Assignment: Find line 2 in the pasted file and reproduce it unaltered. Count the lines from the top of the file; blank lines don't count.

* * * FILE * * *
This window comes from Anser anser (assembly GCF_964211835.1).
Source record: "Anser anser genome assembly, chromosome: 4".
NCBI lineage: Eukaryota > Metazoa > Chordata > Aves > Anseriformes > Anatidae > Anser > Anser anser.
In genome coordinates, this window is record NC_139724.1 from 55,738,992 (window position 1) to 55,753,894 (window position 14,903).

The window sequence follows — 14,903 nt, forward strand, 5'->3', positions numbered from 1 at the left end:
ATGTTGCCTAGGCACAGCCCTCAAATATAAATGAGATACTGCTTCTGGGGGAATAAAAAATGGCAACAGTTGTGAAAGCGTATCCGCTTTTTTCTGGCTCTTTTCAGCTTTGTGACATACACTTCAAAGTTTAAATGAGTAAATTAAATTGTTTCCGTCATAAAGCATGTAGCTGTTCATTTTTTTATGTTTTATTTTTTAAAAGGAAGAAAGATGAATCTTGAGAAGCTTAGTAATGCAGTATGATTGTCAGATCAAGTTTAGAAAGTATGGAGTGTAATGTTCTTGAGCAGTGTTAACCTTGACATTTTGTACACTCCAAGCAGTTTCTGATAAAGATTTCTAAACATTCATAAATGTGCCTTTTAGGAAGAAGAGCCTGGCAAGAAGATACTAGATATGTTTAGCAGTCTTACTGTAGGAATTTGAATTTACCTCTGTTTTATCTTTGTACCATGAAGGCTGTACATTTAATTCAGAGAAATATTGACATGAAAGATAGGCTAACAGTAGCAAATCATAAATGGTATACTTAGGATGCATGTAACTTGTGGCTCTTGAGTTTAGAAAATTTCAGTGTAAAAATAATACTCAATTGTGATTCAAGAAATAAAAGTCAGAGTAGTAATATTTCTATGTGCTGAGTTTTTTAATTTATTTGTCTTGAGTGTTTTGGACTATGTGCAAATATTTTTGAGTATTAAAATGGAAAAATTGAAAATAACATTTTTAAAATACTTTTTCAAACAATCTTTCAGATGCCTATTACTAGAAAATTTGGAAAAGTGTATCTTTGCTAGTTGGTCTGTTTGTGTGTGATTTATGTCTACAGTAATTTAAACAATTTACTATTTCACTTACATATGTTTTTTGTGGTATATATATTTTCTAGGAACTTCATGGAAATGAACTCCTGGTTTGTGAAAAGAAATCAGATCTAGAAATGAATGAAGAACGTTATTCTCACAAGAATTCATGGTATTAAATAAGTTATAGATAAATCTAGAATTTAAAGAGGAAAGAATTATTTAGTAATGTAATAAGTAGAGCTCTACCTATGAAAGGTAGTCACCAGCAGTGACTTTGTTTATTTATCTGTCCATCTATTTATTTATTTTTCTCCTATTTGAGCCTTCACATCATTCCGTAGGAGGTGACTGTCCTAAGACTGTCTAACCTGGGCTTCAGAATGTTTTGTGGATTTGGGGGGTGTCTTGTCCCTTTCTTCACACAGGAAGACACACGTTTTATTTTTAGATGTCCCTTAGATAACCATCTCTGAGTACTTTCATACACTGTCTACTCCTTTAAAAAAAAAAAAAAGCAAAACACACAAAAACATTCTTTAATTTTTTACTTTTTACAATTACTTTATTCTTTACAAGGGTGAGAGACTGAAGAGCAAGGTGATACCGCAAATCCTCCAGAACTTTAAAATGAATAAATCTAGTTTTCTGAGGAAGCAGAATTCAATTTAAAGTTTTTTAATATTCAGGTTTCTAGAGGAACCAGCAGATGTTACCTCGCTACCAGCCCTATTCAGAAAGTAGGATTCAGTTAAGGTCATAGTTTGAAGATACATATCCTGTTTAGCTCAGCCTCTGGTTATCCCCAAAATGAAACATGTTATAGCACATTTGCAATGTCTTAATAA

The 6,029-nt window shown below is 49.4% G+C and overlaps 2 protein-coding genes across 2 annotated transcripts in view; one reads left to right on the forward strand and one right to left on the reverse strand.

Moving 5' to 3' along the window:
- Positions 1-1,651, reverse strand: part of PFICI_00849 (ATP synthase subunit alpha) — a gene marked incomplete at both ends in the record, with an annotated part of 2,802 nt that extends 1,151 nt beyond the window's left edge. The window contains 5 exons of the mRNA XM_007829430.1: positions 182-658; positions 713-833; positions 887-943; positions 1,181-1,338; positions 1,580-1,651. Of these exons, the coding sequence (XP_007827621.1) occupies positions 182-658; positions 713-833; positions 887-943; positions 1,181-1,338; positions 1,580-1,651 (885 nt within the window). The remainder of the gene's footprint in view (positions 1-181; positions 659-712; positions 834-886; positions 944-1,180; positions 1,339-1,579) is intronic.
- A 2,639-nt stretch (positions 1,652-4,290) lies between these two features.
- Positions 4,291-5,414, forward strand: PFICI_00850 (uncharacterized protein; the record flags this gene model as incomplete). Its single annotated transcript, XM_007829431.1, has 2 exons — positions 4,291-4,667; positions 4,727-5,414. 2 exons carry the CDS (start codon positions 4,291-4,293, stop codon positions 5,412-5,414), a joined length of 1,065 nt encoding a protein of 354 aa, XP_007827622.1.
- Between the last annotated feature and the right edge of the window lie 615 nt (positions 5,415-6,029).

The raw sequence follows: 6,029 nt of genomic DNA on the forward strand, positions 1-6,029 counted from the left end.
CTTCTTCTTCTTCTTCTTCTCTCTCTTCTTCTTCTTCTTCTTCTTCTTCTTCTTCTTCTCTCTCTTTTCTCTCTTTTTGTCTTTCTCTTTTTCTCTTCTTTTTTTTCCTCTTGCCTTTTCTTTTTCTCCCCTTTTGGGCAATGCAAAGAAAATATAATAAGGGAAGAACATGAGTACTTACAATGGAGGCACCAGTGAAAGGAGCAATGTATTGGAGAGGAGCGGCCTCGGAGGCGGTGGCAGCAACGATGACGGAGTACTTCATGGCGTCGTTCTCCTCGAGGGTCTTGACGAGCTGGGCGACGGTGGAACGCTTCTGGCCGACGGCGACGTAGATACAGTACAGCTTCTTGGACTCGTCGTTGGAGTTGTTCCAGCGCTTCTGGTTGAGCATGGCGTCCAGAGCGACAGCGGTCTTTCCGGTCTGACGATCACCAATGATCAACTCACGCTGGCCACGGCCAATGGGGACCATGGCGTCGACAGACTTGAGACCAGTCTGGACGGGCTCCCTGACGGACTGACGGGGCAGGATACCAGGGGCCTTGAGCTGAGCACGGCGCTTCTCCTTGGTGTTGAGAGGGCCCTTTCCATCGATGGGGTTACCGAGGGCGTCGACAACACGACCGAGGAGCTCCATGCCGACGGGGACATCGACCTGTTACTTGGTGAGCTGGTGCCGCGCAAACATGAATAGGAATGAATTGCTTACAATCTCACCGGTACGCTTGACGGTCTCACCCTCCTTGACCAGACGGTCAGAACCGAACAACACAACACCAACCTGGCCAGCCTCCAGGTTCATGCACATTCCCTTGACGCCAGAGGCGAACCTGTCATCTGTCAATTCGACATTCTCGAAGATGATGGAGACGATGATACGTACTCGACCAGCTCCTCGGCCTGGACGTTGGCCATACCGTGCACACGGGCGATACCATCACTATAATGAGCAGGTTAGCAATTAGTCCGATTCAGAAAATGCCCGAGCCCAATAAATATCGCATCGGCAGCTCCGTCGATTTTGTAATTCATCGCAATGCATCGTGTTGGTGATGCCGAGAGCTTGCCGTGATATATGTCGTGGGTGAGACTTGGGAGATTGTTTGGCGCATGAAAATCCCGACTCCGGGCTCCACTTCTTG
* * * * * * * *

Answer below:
Source record: "Anser anser genome assembly, chromosome: 4".